If human beings were the perfectly rational creatures imagined by classical economists, we would have done something about climate change by now. But the central insight of behavioral economics — the once heretical but now ascendant paradigm in economics, particularly following the 2002 Nobel Prize awarded to one of its founders, Daniel Kahneman — is that humans aren’t fully rational. All sorts of cognitive limitations prevent us from being so, and behavioral economists have spent much of the past decades discovering, describing, and naming our many mental shortcuts and biases, and ascribing our various irrational tendencies to their effects. Ben Ho’s particular interest is in how people’s feelings of guilt and altruism can be leveraged to reduce their carbon footprint, and he presented his findings at the November conference in a talk he titled “Using Behavioral Economics to Save the World.”
Early in Ho’s presentation, he mentioned a book called Nudge, written by the behavioral economist Richard Thaler of the University of Chicago and lawyer Cass Sunstein, his former colleague, now a professor at Harvard Law School and the Obama administration nominee to head the Office of Information and Regulatory Affairs. In their book, Thaler and Sunstein coin a term: choice architecture. They argue that because the way in which we are presented with information changes our response to it, the best choice architecture gently steers us into the salubrious behavior that more thoroughly rational beings would choose.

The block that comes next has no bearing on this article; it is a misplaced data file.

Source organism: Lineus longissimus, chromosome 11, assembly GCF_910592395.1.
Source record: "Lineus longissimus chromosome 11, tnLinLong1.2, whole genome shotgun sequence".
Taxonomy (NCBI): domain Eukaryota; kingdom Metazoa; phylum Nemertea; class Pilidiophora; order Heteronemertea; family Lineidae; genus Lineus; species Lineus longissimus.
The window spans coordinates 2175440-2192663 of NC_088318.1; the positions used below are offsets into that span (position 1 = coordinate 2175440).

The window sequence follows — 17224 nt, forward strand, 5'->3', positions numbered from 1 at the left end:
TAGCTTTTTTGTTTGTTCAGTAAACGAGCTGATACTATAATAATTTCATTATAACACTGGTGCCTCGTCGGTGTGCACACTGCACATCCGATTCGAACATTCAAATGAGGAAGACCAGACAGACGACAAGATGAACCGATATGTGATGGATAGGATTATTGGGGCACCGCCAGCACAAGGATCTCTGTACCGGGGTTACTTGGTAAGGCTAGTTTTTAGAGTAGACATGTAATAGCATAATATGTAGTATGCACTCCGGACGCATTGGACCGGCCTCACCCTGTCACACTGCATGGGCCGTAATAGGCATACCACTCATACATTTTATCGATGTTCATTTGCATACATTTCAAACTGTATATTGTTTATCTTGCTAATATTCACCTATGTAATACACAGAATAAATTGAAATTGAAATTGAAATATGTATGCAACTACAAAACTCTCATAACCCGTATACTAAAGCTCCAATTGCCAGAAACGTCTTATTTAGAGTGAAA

Ho’s own work has investigated how someone’s awareness of the carbon footprints of others influences that person’s carbon usage. Nudge describes a simple but astonishing experiment along such lines: Residents of a community were shown how their energy use measured up against the communal average. If they consumed more than the average, most reduced energy in the months ahead. If households saw that they consumed less energy than their peers, however, their energy use actually rose, except when the frugal households were given the merest of rewards: a smiley face on their bill. Nudge is full of other devices to help funnel us into more pro-environmental behavior, including glowing orbs that help make our energy use visible, and smart meters that can be programmed with precision. Rare is the engineer who would think of using them, however. It’s just not how engineers view the world, says Ho, who should know. He works with them regularly at Cornell, and is trained as one himself. “It’s a very top-down perspective: If you want to make this carbon-efficient, just put this power line here, this power line here, and bam, it’ll be fixed. But as an economist, I’m thinking, ‘You can’t just put things there.’” Engineers treat such issues more like a math problem, Ho says, than like something involving people making decisions.
The fact that most people would not choose the quantitatively soundest approach is something behavioral economics gets. “The only way to get anything done is a holistic approach,” says Ho. “We’re all speaking different languages, and that leads to conflicts. But that has to be the way forward.”